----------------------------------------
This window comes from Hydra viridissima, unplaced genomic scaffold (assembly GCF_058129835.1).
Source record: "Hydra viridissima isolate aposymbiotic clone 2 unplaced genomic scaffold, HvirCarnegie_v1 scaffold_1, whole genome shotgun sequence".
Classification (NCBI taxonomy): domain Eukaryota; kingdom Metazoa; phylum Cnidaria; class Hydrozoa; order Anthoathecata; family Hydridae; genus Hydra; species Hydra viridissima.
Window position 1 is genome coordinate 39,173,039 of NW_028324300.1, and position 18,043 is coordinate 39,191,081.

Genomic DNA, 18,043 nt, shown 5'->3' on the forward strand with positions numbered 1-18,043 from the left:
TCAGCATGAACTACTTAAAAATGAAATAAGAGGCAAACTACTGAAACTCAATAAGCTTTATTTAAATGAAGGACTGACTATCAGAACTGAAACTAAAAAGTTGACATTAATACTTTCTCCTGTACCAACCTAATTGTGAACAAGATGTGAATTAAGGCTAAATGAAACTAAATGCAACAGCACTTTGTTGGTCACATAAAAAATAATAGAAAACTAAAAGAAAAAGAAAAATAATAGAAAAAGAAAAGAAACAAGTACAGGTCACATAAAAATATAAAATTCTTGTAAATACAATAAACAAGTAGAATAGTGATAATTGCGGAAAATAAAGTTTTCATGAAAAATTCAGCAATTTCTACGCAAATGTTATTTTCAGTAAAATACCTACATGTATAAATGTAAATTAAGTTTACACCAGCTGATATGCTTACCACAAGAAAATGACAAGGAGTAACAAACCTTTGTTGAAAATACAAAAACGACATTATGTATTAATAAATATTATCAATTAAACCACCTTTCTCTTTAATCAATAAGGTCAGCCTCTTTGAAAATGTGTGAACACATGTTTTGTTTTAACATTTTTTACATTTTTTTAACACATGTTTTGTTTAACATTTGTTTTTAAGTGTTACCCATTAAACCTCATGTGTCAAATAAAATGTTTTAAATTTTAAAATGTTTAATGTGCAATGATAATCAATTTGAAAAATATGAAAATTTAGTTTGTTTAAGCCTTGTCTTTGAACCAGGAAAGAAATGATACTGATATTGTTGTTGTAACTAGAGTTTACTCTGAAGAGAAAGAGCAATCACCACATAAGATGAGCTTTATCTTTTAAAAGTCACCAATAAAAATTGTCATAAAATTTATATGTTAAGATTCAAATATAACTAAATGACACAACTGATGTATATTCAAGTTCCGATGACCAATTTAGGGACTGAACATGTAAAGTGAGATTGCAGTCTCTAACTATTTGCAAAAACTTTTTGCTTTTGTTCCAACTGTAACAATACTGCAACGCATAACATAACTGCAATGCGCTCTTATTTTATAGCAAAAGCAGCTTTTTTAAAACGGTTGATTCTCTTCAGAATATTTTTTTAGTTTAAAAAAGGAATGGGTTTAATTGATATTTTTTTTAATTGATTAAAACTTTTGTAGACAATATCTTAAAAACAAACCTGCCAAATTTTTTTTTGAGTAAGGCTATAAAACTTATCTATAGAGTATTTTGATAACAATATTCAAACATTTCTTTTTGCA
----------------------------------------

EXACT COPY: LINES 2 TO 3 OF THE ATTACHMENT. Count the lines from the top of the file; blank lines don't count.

Source record: "Hydra viridissima isolate aposymbiotic clone 2 unplaced genomic scaffold, HvirCarnegie_v1 scaffold_1, whole genome shotgun sequence".
Classification (NCBI taxonomy): domain Eukaryota; kingdom Metazoa; phylum Cnidaria; class Hydrozoa; order Anthoathecata; family Hydridae; genus Hydra; species Hydra viridissima.